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Floods in Southeast Asia

Floods in Southeast Asia
Floods in Southeast Asia

Every year, summer monsoon rains fill the Mekong River until the lower reach bursts its banks and spills across the flood plain. Local communities rely on the seasonal flood to bring water to rice paddies and spread fertile sediment across the land. In 2013, however, the floods were more extensive than usual. Heavy rains in September and October brought damaging floods to central and southern Cambodia. The floods destroyed crops, roads, and buildings and claimed at least 152 lives.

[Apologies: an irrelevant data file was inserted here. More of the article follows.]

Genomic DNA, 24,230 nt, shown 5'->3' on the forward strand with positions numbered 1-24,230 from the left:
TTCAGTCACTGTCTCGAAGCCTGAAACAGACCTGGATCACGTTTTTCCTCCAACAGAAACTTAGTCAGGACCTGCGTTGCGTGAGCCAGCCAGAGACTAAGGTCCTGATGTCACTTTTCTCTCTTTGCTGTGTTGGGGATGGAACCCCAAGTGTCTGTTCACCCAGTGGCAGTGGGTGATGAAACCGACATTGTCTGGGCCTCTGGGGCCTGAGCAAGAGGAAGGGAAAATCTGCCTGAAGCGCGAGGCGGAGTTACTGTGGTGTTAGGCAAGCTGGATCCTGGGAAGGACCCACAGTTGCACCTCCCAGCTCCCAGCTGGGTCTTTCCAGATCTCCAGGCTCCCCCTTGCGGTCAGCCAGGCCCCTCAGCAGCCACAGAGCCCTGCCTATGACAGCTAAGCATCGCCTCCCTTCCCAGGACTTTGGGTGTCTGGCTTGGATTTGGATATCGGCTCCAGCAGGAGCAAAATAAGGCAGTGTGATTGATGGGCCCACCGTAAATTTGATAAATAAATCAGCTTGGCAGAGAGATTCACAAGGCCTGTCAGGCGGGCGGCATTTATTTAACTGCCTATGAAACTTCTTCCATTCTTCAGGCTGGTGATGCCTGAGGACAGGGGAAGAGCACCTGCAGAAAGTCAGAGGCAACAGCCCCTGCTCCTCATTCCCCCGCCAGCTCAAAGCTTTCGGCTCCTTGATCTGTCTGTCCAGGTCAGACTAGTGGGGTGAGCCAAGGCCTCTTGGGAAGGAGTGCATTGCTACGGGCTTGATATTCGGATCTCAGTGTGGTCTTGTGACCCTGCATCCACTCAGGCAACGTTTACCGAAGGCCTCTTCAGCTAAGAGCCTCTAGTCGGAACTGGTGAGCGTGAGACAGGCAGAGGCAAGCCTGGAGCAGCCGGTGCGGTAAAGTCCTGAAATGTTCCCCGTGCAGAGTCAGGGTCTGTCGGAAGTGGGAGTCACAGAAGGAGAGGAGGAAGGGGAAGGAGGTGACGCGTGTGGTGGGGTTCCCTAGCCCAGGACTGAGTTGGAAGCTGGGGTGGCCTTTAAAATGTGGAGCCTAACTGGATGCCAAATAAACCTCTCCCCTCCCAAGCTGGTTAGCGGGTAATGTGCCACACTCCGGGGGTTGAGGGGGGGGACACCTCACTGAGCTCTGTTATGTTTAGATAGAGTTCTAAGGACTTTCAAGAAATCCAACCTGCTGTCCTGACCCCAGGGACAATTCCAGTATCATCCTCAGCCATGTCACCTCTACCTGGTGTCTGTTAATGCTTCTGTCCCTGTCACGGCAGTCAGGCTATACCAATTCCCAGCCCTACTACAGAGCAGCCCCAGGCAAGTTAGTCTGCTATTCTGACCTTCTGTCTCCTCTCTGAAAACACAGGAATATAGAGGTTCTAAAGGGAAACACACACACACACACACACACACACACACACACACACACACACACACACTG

These images from the Moderate Resolution Imaging Spectroradiometer (MODIS) on NASA’s Terra satellite contrast seasonal floods on the Mekong in 2012 to exceptional floods in 2013. MODIS acquired the top image on October 21, 2013, and the lower image on October 25, 2012.

The images are false-color, made with infrared and visible light. Water is black and blue, clouds are light blue and white, and plant-covered land is green. Cambodia’s capital city, Phnom Penh, is tan. The images show extensive flooding along the Mekong and the Tonle Sap. The large, downloadable image provides a wider view and shows additional flooding around the Tonle Sap.

NASA image courtesy LANCE/EOSDIS MODIS Rapid Response Team at NASA GSFC. Caption by Holli Riebeek.

References & Resources